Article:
Since Ahlsten became a comanager in 2001, Core Equity has returned 8.7% annualized. That beat the S&P 500 by an average of 3.5 percentage points per year. The fund yields 1.2%.
SEE ALSO:10 Stocks for Socially Responsible Investors
One-year return: 5.2%
Five-year annualized return: 4.0%
10-year annualized return: 6.6%
2007-09 bear market: - 4.7%
2011 correction: - 11.4%
Expense ratio: 1.99%
This alternative-strategy fund invests in stocks—mostly those of small companies—but it maintains a market-neutral stance by holding a roughly equal ratio of long and short positions. The long positions are bets on companies that the managers believe will gain value; the short positions represent bets that prices will decline. The managers of TFS Market Neutral (TFSMX)—Kevin Gates, Richard Gates, David Hall and Eric Newman—use quantitative measures (including price-earnings ratios, earnings surprises and insider buying) to guide their decisions.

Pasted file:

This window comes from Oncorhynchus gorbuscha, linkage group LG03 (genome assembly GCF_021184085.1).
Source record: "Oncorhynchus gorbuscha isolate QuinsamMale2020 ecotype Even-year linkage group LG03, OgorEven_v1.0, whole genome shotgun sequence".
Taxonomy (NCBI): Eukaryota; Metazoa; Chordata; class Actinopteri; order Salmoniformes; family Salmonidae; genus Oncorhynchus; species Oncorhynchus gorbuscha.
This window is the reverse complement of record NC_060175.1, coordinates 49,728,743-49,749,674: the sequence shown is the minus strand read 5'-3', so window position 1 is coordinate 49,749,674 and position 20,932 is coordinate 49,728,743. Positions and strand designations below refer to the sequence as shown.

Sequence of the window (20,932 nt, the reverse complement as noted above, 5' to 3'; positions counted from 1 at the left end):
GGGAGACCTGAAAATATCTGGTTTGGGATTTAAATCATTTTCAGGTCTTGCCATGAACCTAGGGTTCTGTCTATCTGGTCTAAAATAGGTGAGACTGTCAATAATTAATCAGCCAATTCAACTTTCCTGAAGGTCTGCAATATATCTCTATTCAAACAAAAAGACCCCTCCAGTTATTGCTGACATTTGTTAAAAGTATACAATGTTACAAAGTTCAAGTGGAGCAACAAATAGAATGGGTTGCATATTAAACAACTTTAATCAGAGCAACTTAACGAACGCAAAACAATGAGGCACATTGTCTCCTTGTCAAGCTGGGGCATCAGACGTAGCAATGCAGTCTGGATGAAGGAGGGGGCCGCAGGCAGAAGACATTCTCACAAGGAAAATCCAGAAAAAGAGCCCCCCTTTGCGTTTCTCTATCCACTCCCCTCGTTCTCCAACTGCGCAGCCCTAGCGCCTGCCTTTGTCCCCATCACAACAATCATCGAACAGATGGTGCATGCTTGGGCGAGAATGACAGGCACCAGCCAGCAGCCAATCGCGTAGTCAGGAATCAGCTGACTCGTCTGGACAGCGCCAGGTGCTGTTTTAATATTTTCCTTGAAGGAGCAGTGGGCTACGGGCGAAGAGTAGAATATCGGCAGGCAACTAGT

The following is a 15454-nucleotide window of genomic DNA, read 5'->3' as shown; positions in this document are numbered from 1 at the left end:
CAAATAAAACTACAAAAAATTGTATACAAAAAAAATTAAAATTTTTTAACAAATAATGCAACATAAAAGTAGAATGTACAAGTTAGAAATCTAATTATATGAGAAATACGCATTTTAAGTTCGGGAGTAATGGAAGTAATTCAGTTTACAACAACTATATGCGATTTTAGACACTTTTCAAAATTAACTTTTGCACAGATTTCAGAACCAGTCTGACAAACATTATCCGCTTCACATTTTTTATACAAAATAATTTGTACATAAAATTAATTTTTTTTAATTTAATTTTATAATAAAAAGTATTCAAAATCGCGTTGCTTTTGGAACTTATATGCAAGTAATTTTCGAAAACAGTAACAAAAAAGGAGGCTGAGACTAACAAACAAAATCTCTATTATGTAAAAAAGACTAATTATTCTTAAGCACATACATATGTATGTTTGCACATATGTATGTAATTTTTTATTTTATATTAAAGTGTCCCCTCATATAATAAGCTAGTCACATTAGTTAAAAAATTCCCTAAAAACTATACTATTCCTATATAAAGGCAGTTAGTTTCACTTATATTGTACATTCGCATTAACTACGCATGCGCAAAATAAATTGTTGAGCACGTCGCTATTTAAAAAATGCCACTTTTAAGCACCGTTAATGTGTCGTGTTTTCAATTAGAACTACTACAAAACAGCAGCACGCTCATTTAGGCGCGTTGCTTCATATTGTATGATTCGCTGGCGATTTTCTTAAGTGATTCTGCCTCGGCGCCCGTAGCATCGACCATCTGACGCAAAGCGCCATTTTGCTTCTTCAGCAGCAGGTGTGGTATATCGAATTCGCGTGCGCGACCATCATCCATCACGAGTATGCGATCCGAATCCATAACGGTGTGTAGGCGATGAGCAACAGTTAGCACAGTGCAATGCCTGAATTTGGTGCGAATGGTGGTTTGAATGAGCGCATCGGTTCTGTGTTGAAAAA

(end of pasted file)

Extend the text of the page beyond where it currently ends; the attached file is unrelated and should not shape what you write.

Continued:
The result is a low-volatility fund with modest, but steady returns. Its five-year annualized return of 4.0% badly lags the 14.2% annualized return of the Russell 2000 index, which tracks small-company stocks. But over that period, TFS Market Neutral has experienced 66% less volatility than the Russell index.
One-year return: 1.1%
Five-year annualized return: 13.8%
10-year annualized return: 8.4%
2007-09 bear market: - 32.2%
2011 correction: - 12.0%
2015 correction: - 10.1%
Expense ratio: 0.32%
At Vanguard Dividend Growth (VDIGX), manager Donald Kilbride favors companies that consistently raise their dividends, in part because those firms typically have consistent earnings growth and thus, good prospects for high returns. He owns a number of the usual dividend-aristocrat suspects—firms that have raised their payouts in nearly each of the past 25 years, such as Coca-Cola (KO) and Johnson & Johnson (JNJ). But a few of his 46 holdings are either relatively new to the dividend-paying game or have even cut their payout in recent years. Oracle (ORCL), for instance, first started paying a dividend in 2009.
Under Kilbride, who came on board in 2006, Dividend Growth has delivered an 8.3% annualized return, beating the S&P 500 by an average of 1.5 percentage points per year. And it did so with about 20% less volatility than the benchmark. Meanwhile, the fund sports a 2.1 % dividend yield.
SEE ALSO: Best Vanguard Funds for Your Retirement Savings